semi-type-specific subheaps

14: adda/oop/type-specific heaps:
[29: intro:
. in a type-specific heap,
each object reference has 2 parts:
# an ID of the type it belongs to,
# a serial number unique to that type . 31:
. this promotes encapsulation,
because the reference isn't a pointer,
the only one who knows the object's address
is the type mgt that owns the object .
. given the idea of type-specific heaps,
how does that mix with adda's oop?
--that's the efficient form of oop;
the inefficient way of doing oop
uses garbage collection
and that is a choice independent of
which heap an object is owned by,
whether local or global .
. using pointers is not what causes
pointer semantics and garbage:
that's caused when assignments are overwriting
the pointer instead of the pointer's target:
to avoid garbage collection,
assignments need to overwrite the objects themselves
not the pointers to the objects .
. instead of a global type-specific heap
local vars would be placed into
the subprogram's local heap
that can have within it type-specific subheaps .

. for each type it uses,
the locality gets its own instance of that type's mgr;
but a type mgt may want to coordinate efforts
(eg, for statistics on global usage);
so, a type mgt may have both a program init'
which sets up a coordinator process,
and also have a local init',
that establishes a local instance
of a type-specific subheap .

16: adda/oop/traditionally use pointer semantics:
. notice that in traditional oop,
when an overwrite happens, say to x,
others who were sharing what was overwritten
still get to access their intended value;
but they can no longer expect that value to be
updated by modifications to x;
thus, traditional oop has pointer semantics;
but, should oop want that ?
. perhaps the traditional way is meant to
let you have your cake and eat it too:
assignment is supported,
but no objects were mutated
in this kinder, gentler assignment .
. anyway, traditional oop is anti-intuitive,
and without achieving functional programming .
. the shining achievement of oop
was the use type-classing,
so that I could easily call integer+real
without having to worry about conversions,
because there was a supertype mgr
that automatically handled type.tags .
. everything else about traditional oop
was just a hack to bolt it onto
traditional procedural languages
without having to change them much .

20: adda/oop/semi-type-specific subheaps

. one key to oop is encapsulation;
( or "abstraction"
aka “encapsulation by convention
rather than enforcement”
;) meaning that when we
create a variable of a certain type,
only that type's mgt can operate on that var .
. one reason for having oop be pointer-based
(besides the efficiency of sharing)
is that only the var's type mgt can know
how large its object is going to be
because that is an impl' detail
that only the type mgt should be concerned with .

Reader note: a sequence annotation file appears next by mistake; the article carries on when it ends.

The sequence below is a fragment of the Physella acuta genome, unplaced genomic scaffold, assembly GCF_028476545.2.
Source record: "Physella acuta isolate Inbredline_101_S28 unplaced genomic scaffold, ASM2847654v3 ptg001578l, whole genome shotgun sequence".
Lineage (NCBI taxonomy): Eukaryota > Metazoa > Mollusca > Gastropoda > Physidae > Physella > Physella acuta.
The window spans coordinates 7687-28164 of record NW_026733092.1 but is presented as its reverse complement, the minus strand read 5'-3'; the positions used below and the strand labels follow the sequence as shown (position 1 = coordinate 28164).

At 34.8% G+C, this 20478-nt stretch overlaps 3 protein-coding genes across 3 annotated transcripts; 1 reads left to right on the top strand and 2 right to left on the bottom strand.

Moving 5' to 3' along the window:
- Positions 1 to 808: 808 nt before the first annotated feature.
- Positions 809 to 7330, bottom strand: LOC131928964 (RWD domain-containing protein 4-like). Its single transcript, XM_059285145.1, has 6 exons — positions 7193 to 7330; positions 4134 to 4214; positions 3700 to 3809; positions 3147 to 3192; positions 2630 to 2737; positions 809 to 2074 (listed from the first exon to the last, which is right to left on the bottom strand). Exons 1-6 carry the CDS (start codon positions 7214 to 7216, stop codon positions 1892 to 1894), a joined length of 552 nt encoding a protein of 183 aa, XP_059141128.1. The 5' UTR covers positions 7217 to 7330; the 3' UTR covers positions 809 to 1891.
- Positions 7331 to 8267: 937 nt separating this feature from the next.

20: 25:
. in order to get away from pointers
we need an extendable object system:
the size of an object comes from 2 parts:
# the immediate part has a constant size;
# the trailer part is optional,
and has an indefinitely growable size .

. the default size for an immediate part
is sufficient to include a discriminant
and a local (short) pointer,
that can point to a local subheap:
that would likely be 2 bytes . [31:
. in space-saving mode the type.tag is implicit
and that's half of the object's reference;
the 15bits of the 2bytes, is for the serial number,
assuming a locale didn't use more than 2^15 objects
of any particular type .
. to simplify things for now,
that default might be 4bytes instead .]

. an immediate part can be less than 2 bytes
only if it decides it doesn't need a trailer .
. an immediate part will often be more than 2 bytes,
because the immediate part should accommodate
the object's typical size,
so that in the typical case
we can avoid using a pointer .
. on the other hand,
trailers can be easily shared
(by simply copying a pointer);
so, if there is often a chance to share,
then we'd want to minimize the immediate part's size .

. the type mgt can tell the compiler
the minimum size it will need per object;
eg, if a model truth value has only 2 states,
truth.type could require only one bit of storage,
implying it wouldn't need any trailer space .
. conversely, if a type mgr often needs nearly 8bytes,
it could require an 8-byte immediate size;
and then use that 8bytes for a variant record,
with one variant used for extending beyond 8bytes,
using 2 of the 8 bytes for a pointer to trailer .

. type mgr's themselves are in control of
whether they support extendability;
the writer of the type mgt did some homework,
deciding whether that type's set of possible objects
could ever be large enough to warrant
losing a bit for the optional pointer feature .
. when type mgt decides on an immediate size
it needs to keep in mind that
it is that size that must be copied
even if the trailer part can be shared .

. we can ask a type mgt at compile time
whether a particular subtype grows a trailer
and at run-time we can ask the type mgt
whether an object is currently with trailer .

. for example, look at type number;
some subtypes of number are trailered
while others not:
. if a var is typed number,
then it's saying we cannot be sure of
which numeric subtype it will be,
so we have to expect the worst-case size .
. but if the var is typed int16,